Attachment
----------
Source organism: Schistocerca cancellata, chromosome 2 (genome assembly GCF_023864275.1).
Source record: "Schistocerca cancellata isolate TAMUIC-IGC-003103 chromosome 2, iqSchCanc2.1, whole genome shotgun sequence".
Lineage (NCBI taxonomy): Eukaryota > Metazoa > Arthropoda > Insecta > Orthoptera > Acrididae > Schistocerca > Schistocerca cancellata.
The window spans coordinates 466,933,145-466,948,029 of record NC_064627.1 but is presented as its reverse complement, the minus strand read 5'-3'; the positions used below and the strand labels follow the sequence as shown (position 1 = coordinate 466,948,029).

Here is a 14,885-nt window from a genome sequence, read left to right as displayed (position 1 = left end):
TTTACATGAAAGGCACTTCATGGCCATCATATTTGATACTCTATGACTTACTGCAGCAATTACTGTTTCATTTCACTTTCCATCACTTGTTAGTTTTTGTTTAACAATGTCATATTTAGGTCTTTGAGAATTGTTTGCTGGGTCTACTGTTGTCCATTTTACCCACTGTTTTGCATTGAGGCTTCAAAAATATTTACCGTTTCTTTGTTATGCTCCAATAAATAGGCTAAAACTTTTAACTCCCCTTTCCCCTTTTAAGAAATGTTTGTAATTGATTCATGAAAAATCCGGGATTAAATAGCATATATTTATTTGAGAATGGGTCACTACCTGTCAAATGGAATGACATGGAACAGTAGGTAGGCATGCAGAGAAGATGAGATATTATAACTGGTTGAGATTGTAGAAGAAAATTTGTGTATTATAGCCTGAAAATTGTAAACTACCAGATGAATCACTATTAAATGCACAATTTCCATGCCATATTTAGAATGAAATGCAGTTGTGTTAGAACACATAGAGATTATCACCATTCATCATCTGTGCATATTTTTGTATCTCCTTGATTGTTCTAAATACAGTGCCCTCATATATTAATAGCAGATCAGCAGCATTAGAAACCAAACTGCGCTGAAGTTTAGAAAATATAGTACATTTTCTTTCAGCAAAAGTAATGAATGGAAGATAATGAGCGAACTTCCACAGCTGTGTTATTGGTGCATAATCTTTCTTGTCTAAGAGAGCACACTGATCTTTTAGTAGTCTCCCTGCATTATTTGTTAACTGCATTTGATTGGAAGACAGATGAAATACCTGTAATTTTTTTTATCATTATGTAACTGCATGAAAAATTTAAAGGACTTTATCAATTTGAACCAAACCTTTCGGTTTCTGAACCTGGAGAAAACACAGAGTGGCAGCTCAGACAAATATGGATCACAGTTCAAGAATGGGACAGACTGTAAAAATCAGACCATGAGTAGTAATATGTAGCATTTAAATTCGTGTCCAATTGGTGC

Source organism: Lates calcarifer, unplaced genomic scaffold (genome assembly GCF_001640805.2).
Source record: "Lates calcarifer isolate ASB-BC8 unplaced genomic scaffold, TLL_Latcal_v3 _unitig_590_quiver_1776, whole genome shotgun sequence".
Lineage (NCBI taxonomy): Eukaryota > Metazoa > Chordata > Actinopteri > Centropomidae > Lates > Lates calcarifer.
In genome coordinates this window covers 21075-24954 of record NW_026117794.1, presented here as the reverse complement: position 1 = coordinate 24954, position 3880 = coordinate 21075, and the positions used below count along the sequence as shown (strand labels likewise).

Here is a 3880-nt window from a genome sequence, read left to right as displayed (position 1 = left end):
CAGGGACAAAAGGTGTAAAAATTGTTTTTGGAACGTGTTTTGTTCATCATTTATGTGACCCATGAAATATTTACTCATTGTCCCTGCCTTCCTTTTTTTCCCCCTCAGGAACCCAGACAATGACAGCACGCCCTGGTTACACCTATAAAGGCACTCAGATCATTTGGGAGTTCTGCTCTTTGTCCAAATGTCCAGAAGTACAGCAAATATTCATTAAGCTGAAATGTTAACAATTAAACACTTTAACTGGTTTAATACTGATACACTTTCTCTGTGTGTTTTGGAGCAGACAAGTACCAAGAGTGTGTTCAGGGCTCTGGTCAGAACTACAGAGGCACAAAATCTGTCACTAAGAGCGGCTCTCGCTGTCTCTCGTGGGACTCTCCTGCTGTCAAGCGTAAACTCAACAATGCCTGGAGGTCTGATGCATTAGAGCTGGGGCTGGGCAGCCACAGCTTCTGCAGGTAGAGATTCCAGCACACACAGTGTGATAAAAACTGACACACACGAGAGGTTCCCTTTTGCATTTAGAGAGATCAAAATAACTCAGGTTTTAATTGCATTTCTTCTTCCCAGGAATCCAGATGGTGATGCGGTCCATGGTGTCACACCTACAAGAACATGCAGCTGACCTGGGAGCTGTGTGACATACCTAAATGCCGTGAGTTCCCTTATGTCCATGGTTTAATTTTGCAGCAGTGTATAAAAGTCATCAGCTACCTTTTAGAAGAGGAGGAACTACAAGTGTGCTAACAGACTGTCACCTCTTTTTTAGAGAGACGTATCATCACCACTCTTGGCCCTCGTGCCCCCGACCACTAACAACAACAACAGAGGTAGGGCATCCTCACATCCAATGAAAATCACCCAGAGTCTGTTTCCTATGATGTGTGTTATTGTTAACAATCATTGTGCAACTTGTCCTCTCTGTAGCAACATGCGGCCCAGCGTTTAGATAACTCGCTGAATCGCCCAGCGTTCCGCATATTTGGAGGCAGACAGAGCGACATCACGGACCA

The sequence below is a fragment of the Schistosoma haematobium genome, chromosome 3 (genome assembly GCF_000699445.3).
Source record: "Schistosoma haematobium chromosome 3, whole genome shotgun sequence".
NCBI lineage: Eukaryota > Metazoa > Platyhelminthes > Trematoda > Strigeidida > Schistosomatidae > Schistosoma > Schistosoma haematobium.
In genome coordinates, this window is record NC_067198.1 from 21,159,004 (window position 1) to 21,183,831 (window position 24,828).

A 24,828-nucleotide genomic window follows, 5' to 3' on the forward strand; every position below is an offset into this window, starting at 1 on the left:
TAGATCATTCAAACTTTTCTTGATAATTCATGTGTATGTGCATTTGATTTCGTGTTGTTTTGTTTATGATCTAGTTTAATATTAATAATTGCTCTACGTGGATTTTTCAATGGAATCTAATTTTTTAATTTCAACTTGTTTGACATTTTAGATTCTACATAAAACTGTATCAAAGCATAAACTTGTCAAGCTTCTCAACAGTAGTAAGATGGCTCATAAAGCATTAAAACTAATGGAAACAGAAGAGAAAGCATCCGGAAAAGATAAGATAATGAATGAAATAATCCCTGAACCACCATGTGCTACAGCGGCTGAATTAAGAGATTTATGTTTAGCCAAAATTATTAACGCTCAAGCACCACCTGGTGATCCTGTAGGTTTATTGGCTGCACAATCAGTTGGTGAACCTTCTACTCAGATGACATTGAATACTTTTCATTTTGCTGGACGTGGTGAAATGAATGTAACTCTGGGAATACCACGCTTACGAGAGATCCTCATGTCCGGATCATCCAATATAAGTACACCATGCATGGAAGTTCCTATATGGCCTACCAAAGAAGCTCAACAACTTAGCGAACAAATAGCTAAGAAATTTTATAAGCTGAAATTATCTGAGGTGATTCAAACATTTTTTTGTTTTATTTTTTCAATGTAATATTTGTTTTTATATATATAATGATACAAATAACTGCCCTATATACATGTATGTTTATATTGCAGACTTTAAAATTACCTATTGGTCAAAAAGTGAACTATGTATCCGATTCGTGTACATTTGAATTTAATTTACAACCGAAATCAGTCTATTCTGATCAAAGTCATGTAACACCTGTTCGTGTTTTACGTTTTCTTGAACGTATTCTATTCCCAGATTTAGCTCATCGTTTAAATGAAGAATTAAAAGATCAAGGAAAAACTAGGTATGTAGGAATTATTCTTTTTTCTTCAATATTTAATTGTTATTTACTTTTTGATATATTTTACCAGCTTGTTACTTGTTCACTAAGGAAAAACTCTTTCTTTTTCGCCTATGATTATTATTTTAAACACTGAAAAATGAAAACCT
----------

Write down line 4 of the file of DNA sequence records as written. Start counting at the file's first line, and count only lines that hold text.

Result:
The window spans coordinates 466,933,145-466,948,029 of record NC_064627.1 but is presented as its reverse complement, the minus strand read 5'-3'; the positions used below and the strand labels follow the sequence as shown (position 1 = coordinate 466,948,029).